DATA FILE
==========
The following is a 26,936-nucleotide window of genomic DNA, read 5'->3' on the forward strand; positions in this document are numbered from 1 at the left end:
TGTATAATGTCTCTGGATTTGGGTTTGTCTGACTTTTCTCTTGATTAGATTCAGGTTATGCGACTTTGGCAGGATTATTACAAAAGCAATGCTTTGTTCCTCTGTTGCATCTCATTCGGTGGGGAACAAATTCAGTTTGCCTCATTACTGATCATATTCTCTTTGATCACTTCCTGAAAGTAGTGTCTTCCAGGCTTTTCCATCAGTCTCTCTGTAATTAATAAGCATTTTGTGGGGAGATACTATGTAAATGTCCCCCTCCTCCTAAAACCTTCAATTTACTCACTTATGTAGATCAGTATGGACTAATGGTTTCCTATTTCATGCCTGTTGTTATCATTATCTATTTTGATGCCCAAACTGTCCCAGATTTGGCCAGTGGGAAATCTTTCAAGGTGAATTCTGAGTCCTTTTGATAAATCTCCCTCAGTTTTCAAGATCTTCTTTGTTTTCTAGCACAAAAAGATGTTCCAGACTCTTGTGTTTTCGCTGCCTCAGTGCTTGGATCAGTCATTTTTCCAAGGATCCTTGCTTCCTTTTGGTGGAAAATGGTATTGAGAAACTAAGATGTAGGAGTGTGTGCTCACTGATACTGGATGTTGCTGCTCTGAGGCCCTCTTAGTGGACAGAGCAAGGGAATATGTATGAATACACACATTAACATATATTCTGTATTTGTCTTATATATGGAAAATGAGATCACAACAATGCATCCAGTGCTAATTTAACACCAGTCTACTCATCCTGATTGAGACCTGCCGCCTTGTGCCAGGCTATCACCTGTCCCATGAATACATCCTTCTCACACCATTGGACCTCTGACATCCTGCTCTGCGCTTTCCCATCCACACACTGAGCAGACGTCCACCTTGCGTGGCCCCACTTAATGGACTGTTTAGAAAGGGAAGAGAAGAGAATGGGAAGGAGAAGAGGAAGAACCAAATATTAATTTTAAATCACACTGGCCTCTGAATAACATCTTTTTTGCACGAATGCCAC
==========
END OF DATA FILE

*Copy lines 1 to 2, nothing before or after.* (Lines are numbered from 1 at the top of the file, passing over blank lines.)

The following is a 26,936-nucleotide window of genomic DNA, read 5'->3' on the forward strand; positions in this document are numbered from 1 at the left end:
TGTATAATGTCTCTGGATTTGGGTTTGTCTGACTTTTCTCTTGATTAGATTCAGGTTATGCGACTTTGGCAGGATTATTACAAAAGCAATGCTTTGTTCCTCTGTTGCATCTCATTCGGTGGGGAACAAATTCAGTTTGCCTCATTACTGATCATATTCTCTTTGATCACTTCCTGAAAGTAGTGTCTTCCAGGCTTTTCCATCAGTCTCTCTGTAATTAATAAGCATTTTGTGGGGAGATACTATGTAAATGTCCCCCTCCTCCTAAAACCTTCAATTTACTCACTTATGTAGATCAGTATGGACTAATGGTTTCCTATTTCATGCCTGTTGTTATCATTATCTATTTTGATGCCCAAACTGTCCCAGATTTGGCCAGTGGGAAATCTTTCAAGGTGAATTCTGAGTCCTTTTGATAAATCTCCCTCAGTTTTCAAGATCTTCTTTGTTTTCTAGCACAAAAAGATGTTCCAGACTCTTGTGTTTTCGCTGCCTCAGTGCTTGGATCAGTCATTTTTCCAAGGATCCTTGCTTCCTTTTGGTGGAAAATGGTATTGAGAAACTAAGATGTAGGAGTGTGTGCTCACTGATACTGGATGTTGCTGCTCTGAGGCCCTCTTAGTGGACAGAGCAAGGGAATATGTATGAATACACACATTAACATATATTCTGTATTTGTCTTATATATGGAAAATGAGATCACAACAATGCATCCAGTGCTAATTTAACACCAGTCTACTCATCCTGATTGAGACCTGCCGCCTTGTGCCAGGCTATCACCTGTCCCATGAATACATCCTTCTCACACCATTGGACCTCTGACATCCTGCTCTGCGCTTTCCCATCCACACACTGAGCAGACGTCCACCTTGCGTGGCCCCACTTAATGGACTGTTTAGAAAGGGAAGAGAAGAGAATGGGAAGGAGAAGAGGAAGAACCAAATATTAATTTTAAATCACACTGGCCTCTGAATAACATCTTTTTTGCACGAATGCCAC